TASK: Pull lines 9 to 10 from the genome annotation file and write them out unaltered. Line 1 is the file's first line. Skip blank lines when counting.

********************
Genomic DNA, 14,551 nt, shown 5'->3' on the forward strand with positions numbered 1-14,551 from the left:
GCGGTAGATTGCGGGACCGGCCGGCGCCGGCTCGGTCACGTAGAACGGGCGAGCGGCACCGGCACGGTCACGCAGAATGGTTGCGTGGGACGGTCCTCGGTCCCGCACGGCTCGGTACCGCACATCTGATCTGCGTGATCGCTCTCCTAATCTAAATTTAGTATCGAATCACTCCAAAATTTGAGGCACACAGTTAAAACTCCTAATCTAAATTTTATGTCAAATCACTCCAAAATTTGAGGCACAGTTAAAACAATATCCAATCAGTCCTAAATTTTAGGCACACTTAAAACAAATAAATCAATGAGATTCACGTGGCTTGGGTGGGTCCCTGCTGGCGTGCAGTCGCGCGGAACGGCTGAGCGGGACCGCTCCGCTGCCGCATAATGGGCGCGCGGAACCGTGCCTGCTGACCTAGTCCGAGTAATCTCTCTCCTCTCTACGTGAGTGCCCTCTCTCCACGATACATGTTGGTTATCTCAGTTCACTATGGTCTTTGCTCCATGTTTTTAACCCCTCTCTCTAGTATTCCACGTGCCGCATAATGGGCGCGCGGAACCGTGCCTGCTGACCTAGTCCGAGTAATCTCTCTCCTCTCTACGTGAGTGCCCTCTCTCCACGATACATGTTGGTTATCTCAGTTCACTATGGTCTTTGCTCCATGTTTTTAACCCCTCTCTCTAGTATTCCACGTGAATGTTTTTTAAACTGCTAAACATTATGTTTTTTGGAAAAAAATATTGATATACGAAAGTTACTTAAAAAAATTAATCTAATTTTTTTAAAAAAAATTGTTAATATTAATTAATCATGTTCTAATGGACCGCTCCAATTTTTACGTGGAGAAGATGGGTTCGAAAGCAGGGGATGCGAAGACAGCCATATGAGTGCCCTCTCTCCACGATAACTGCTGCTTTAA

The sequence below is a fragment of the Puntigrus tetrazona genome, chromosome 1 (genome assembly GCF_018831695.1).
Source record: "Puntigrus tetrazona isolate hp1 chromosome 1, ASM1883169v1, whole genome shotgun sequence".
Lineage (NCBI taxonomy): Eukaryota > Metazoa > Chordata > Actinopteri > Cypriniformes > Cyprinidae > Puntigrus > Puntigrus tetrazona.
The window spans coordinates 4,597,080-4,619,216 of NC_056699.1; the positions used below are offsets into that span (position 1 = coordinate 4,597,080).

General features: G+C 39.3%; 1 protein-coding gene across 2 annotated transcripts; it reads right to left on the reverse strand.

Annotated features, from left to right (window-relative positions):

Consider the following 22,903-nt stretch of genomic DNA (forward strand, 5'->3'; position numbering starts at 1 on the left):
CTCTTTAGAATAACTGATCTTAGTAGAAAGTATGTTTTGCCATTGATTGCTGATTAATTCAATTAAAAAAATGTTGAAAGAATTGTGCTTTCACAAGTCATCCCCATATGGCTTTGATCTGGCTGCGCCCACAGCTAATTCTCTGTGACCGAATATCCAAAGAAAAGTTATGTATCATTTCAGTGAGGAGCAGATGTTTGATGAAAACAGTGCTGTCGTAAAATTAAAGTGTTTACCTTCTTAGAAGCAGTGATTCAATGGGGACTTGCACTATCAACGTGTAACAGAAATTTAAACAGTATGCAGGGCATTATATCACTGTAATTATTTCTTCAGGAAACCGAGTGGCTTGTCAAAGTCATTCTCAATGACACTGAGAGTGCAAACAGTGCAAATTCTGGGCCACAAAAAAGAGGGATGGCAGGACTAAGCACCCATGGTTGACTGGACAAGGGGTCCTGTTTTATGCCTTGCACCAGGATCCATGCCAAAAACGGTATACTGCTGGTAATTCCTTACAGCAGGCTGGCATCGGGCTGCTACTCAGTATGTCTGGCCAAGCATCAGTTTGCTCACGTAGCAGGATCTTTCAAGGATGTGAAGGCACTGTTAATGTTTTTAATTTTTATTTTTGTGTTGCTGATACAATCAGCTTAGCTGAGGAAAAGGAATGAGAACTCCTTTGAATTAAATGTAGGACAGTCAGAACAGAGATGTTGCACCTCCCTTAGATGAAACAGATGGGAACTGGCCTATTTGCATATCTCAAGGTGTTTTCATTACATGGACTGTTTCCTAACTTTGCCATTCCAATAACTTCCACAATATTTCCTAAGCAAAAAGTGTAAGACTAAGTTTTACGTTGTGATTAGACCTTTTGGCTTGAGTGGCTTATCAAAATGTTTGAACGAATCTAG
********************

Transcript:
Consider the following 22,903-nt stretch of genomic DNA (forward strand, 5'->3'; position numbering starts at 1 on the left):
CTCTTTAGAATAACTGATCTTAGTAGAAAGTATGTTTTGCCATTGATTGCTGATTAATTCAATTAAAAAAATGTTGAAAGAATTGTGCTTTCACAAGTCATCCCCATATGGCTTTGATCTGGCTGCGCCCACAGCTAATTCTCTGTGACCGAATATCCAAAGAAAAGTTATGTATCATTTCAGTGAGGAGCAGATGTTTGATGAAAACAGTGCTGTCGTAAAATTAAAGTGTTTACCTTCTTAGAAGCAGTGATTCAATGGGGACTTGCACTATCAACGTGTAACAGAAATTTAAACAGTATGCAGGGCATTATATCACTGTAATTATTTCTTCAGGAAACCGAGTGGCTTGTCAAAGTCATTCTCAATGACACTGAGAGTGCAAACAGTGCAAATTCTGGGCCACAAAAAAGAGGGATGGCAGGACTAAGCACCCATGGTTGACTGGACAAGGGGTCCTGTTTTATGCCTTGCACCAGGATCCATGCCAAAAACGGTATACTGCTGGTAATTCCTTACAGCAGGCTGGCATCGGGCTGCTACTCAGTATGTCTGGCCAAGCATCAGTTTGCTCACGTAGCAGGATCTTTCAAGGATGTGAAGGCACTGTTAATGTTTTTAATTTTTATTTTTGTGTTGCTGATACAATCAGCTTAGCTGAGGAAAAGGAATGAGAACTCCTTTGAATTAAATGTAGGACAGTCAGAACAGAGATGTTGCACCTCCCTTAGATGAAACAGATGGGAACTGGCCTATTTGCATATCTCAAGGTGTTTTCATTACATGGACTGTTTCCTAACTTTGCCATTCCAATAACTTCCACAATATTTCCTAAGCAAAAAGTGTAAGACTAAGTTTTACGTTGTGATTAGACCTTTTGGCTTGAGTGGCTTATCAAAATGTTTGAACGAATCTAG